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A Visit with Senator Orrin Hatch

Thursday, December 15, 2011

NRA Leaders Sit Down with the Senate's "Mr. Constitution"

NRA Executive Vice President Wayne LaPierre and Chris Cox, Executive Director of the NRA Institute for Legislative Action, along with NRA President David Keene, recently met with Senator Orrin Hatch, R-Utah, in his office on Capitol Hill. Senator Hatch has been a prominent pro-gun leader since his election in 1976. As chairman of the Senate Judiciary Subcommittee on the Constitution, Senator Hatch was the author of the seminal 1982 Committee report entitled "The Right to Keep and Bear Arms," one of the many works that earned him the title "Mr. Constitution" in the Senate.

That report stated, "The conclusion is thus inescapable that the history, concept and wording of the Second Amendment... indicates that what is protected is an individual right of a private citizen to own and carry firearms in a peaceful manner." Now, nearly thirty years later, the U.S. Supreme Court has finally vindicated the findings of this important study.

LaPierre: It's great to see you, Senator, and thanks for having us in to visit with you. I can't count the number of times we've met on various issues over the years. Your active involvement in protecting Second Amendment rights literally goes back decades.

Sen. Hatch: Well, I've been proud to be part of this effort. While Americans are divided on a number of issues, the vast majority support the right to keep and bear arms. Of course, that hasn't stopped people from trying to erode this right – or take it away altogether.

LaPierre: I remember when the Senate brought the McClure-Volkmer Firearms Owners' Protection Act to the floor. You were very active in putting that bill together. Tell us some of the high points of that process.

Sen. Hatch: This may sound cliché, but, for me, the high point was standing behind President Reagan as he signed the bill into law. It really was just a culmination of years of hard work on the part of so many people. We spent the better part of the 1980s working to pass that bill into law.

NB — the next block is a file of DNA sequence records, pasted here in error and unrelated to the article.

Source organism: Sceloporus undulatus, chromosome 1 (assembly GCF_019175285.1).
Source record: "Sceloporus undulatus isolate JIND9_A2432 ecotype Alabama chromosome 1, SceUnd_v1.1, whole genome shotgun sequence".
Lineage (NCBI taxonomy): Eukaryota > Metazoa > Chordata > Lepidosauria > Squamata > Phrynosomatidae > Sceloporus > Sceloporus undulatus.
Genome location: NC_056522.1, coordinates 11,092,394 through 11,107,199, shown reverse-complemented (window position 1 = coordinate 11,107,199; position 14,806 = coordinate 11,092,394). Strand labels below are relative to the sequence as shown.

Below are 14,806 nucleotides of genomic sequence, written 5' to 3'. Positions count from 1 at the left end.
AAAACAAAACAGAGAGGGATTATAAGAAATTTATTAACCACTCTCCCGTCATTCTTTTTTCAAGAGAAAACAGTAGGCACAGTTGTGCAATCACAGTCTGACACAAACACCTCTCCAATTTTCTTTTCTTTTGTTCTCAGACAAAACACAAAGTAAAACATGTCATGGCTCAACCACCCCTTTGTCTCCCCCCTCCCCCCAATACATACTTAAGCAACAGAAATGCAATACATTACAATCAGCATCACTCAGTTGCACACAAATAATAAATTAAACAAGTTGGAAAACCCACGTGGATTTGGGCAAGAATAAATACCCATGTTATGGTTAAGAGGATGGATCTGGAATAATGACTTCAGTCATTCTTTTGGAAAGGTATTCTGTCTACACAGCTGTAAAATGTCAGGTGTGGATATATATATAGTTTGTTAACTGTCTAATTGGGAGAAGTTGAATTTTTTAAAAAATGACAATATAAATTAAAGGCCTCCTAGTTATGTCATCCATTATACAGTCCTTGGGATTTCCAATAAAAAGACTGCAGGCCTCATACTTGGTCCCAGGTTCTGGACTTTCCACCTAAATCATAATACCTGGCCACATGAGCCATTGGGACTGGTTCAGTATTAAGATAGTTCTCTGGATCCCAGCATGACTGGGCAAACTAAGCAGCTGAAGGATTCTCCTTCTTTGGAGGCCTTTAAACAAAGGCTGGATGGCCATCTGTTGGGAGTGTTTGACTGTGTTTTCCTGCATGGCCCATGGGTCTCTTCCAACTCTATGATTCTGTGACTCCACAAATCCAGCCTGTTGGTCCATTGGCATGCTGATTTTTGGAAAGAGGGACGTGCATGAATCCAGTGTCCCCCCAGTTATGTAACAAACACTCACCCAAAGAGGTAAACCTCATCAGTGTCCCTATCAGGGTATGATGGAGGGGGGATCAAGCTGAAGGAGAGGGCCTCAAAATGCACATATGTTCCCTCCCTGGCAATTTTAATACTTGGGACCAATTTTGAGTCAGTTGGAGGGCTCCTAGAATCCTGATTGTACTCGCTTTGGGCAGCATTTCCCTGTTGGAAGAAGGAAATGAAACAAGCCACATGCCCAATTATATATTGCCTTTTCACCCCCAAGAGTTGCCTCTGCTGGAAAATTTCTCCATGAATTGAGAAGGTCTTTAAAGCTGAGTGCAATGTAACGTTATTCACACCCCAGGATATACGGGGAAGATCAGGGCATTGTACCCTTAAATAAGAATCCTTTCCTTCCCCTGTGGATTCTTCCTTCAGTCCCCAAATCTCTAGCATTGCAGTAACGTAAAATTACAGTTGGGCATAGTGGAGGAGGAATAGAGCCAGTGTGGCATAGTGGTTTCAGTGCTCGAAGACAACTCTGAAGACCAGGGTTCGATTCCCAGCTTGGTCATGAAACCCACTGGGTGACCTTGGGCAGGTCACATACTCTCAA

I was fortunate enough to be able to lead the floor debate for the Republicans in the Senate when the bill finally passed. And, we had to use every procedural tactic at our disposal to get it through. But, from the beginning, we knew that we were doing the right thing and that we had a President who would sign the bill if we could just pass it.

LaPierre: I remember that Congressman Peter Rodino from New Jersey called the bill "dead on arrival." Do you remember what you said in response?

Sen. Hatch: I don't remember exactly. I do remember that Rodino – who was chairman of the House Judiciary Committee – hated the bill. He had no intention of letting it move. And, frankly, with the Democrats in charge of the House, he was probably on pretty safe ground.

In the end, it was one of just a handful of bills in history that were passed in the House through a discharge petition. So, they were able to get it out of the committee -- and out of Rodino's jurisdiction – without the consent of the chairman. In the end, some people were pretty furious about it. But, like I said, when the vast majority of the American people support something, it's hard for anyone to stand in the way.